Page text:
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, Missouri. For a fuller discussion of the entire six-volume work, see the general introduction to the history.
Willard Richards

24 June 1804–11 Mar. 1854. Teacher, lecturer, doctor, clerk, printer, editor, postmaster. Born at Hopkinton, Middlesex Co., Massachusetts. Son of Joseph Richards and Rhoda Howe. Moved to Richmond, Berkshire Co., Massachusetts, 1813. Moved to Chatham, Columbia...

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, serving as JS’s “private secretary and historian,” completed the account of JS’s history contained in volume A-1 in August 1843. It covered the period from JS’s birth in 1805 through the aftermath of the Camp of Israel in August 1834. When work resumed on the history on 1 October 1843, Richards started a new volume, eventually designated B-1.
At the time of JS’s death in June 1844, the account had been advanced to 5 August 1838, on page 812 of volume B-1. Richards

24 June 1804–11 Mar. 1854. Teacher, lecturer, doctor, clerk, printer, editor, postmaster. Born at Hopkinton, Middlesex Co., Massachusetts. Son of Joseph Richards and Rhoda Howe. Moved to Richmond, Berkshire Co., Massachusetts, 1813. Moved to Chatham, Columbia...

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’s poor health led to the curtailment of work on B-1 for several months, until 11 December 1844. On that date, Richards and William W. Phelps

17 Feb. 1792–7 Mar. 1872. Writer, teacher, printer, newspaper editor, publisher, postmaster, lawyer. Born at Hanover, Morris Co., New Jersey. Son of Enon Phelps and Mehitabel Goldsmith. Moved to Homer, Cortland Co., New York, 1800. Married Sally Waterman,...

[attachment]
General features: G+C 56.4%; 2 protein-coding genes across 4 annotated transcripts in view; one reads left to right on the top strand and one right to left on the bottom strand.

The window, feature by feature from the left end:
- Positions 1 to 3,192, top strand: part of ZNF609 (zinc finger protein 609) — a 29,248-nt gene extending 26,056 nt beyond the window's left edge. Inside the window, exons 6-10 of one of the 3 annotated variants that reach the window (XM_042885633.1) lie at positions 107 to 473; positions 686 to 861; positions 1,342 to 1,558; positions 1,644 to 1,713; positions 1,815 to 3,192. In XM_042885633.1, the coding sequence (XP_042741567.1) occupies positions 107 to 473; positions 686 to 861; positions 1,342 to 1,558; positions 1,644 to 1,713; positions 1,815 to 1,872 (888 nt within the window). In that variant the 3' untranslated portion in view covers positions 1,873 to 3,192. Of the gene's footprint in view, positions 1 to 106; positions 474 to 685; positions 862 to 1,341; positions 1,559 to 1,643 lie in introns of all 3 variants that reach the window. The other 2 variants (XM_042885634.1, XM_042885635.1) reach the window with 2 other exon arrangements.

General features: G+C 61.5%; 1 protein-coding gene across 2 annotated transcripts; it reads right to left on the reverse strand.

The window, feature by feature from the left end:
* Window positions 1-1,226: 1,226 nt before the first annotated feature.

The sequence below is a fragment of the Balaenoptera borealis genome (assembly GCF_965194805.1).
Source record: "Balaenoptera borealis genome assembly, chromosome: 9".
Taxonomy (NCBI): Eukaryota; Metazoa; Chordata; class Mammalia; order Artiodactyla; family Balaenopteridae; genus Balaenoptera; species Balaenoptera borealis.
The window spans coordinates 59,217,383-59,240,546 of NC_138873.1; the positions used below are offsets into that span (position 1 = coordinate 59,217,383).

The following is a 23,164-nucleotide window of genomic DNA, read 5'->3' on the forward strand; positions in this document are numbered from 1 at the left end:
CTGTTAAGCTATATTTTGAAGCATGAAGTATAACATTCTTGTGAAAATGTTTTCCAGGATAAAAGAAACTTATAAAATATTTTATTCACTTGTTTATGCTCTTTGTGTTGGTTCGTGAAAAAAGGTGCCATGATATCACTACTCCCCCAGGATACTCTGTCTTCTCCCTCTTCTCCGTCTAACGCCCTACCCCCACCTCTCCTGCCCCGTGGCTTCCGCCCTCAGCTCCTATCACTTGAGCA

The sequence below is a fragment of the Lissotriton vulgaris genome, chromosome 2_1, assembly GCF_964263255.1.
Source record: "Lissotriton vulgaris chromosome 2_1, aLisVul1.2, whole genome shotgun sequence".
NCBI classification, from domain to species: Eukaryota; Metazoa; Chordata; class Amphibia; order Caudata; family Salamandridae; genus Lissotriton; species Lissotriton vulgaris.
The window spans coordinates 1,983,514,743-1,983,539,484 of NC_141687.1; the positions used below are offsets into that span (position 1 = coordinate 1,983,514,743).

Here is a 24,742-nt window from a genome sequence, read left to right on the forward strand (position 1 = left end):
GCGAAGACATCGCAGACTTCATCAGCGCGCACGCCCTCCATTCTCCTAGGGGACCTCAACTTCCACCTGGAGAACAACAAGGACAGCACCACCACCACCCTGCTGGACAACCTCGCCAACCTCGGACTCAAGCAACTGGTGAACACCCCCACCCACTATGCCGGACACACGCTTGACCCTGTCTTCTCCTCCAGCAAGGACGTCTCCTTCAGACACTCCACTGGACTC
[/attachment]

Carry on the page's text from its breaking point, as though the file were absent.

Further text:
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, assisted by Thomas Bullock, resumed gathering the records and reports needed to draft the history. Richards then composed and drafted roughed-out notes while Thomas Bullock compiled the text of the history and inscribed it in B-1. They completed their work on the volume on or about 24 February 1845. Richards, Willmer Benson, and Jonathan Grimshaw later added ten pages of “Addenda,” which provided notes, extensive revisions, or additional text to be inserted in the original manuscript where indicated.
Though JS did not dictate or revise any of the text recorded in B-1, Willard Richards

24 June 1804–11 Mar. 1854. Teacher, lecturer, doctor, clerk, printer, editor, postmaster. Born at Hopkinton, Middlesex Co., Massachusetts. Son of Joseph Richards and Rhoda Howe. Moved to Richmond, Berkshire Co., Massachusetts, 1813. Moved to Chatham, Columbia...

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and Thomas Bullock chose to maintain the first-person, chronological narrative format established in A-1 as if JS were the author. They drew from a variety of primary and secondary sources including JS’s diaries and letters, minutes of meetings, the first edition of the Doctrine and Covenants, church and other periodicals, reports of JS’s discourses, and the reminiscences and recollections of church members. As was the case with A-1, after JS’s death, Brigham Young

1 June 1801–29 Aug. 1877. Carpenter, painter, glazier, colonizer. Born at Whitingham, Windham Co., Vermont. Son of John Young and Abigail (Nabby) Howe. Brought up in Methodist household; later joined Methodist church. Moved to Sherburne, Chenango Co., New...